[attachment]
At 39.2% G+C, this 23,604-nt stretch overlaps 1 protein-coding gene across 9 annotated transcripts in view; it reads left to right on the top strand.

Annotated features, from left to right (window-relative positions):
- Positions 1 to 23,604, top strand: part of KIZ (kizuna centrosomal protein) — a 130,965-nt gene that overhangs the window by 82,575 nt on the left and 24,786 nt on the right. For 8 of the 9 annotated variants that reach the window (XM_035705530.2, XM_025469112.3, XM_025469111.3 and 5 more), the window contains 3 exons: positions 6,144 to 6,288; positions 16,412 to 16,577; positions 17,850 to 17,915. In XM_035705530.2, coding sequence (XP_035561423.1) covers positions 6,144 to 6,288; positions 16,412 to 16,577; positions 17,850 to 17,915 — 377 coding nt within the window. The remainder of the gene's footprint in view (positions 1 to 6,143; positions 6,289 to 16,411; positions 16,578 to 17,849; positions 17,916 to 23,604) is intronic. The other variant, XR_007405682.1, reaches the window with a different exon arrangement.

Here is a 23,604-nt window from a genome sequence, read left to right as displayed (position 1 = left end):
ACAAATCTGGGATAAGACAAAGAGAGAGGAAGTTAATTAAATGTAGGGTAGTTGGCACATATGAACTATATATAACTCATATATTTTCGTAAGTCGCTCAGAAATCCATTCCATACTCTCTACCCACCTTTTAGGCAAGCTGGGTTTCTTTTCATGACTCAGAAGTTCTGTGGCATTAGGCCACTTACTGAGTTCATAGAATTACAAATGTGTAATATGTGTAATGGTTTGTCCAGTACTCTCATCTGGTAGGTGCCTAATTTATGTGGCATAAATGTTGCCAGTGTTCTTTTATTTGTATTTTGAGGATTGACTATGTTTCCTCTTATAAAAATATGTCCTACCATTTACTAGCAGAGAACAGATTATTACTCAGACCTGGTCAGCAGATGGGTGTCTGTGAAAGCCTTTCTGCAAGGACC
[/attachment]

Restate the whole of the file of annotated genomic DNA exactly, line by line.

At 39.2% G+C, this 23,604-nt stretch overlaps 1 protein-coding gene across 9 annotated transcripts in view; it reads left to right on the top strand.

Annotated features, from left to right (window-relative positions):
- Positions 1 to 23,604, top strand: part of KIZ (kizuna centrosomal protein) — a 130,965-nt gene that overhangs the window by 82,575 nt on the left and 24,786 nt on the right. For 8 of the 9 annotated variants that reach the window (XM_035705530.2, XM_025469112.3, XM_025469111.3 and 5 more), the window contains 3 exons: positions 6,144 to 6,288; positions 16,412 to 16,577; positions 17,850 to 17,915. In XM_035705530.2, coding sequence (XP_035561423.1) covers positions 6,144 to 6,288; positions 16,412 to 16,577; positions 17,850 to 17,915 — 377 coding nt within the window. The remainder of the gene's footprint in view (positions 1 to 6,143; positions 6,289 to 16,411; positions 16,578 to 17,849; positions 17,916 to 23,604) is intronic. The other variant, XR_007405682.1, reaches the window with a different exon arrangement.

Here is a 23,604-nt window from a genome sequence, read left to right as displayed (position 1 = left end):
ACAAATCTGGGATAAGACAAAGAGAGAGGAAGTTAATTAAATGTAGGGTAGTTGGCACATATGAACTATATATAACTCATATATTTTCGTAAGTCGCTCAGAAATCCATTCCATACTCTCTACCCACCTTTTAGGCAAGCTGGGTTTCTTTTCATGACTCAGAAGTTCTGTGGCATTAGGCCACTTACTGAGTTCATAGAATTACAAATGTGTAATATGTGTAATGGTTTGTCCAGTACTCTCATCTGGTAGGTGCCTAATTTATGTGGCATAAATGTTGCCAGTGTTCTTTTATTTGTATTTTGAGGATTGACTATGTTTCCTCTTATAAAAATATGTCCTACCATTTACTAGCAGAGAACAGATTATTACTCAGACCTGGTCAGCAGATGGGTGTCTGTGAAAGCCTTTCTGCAAGGACC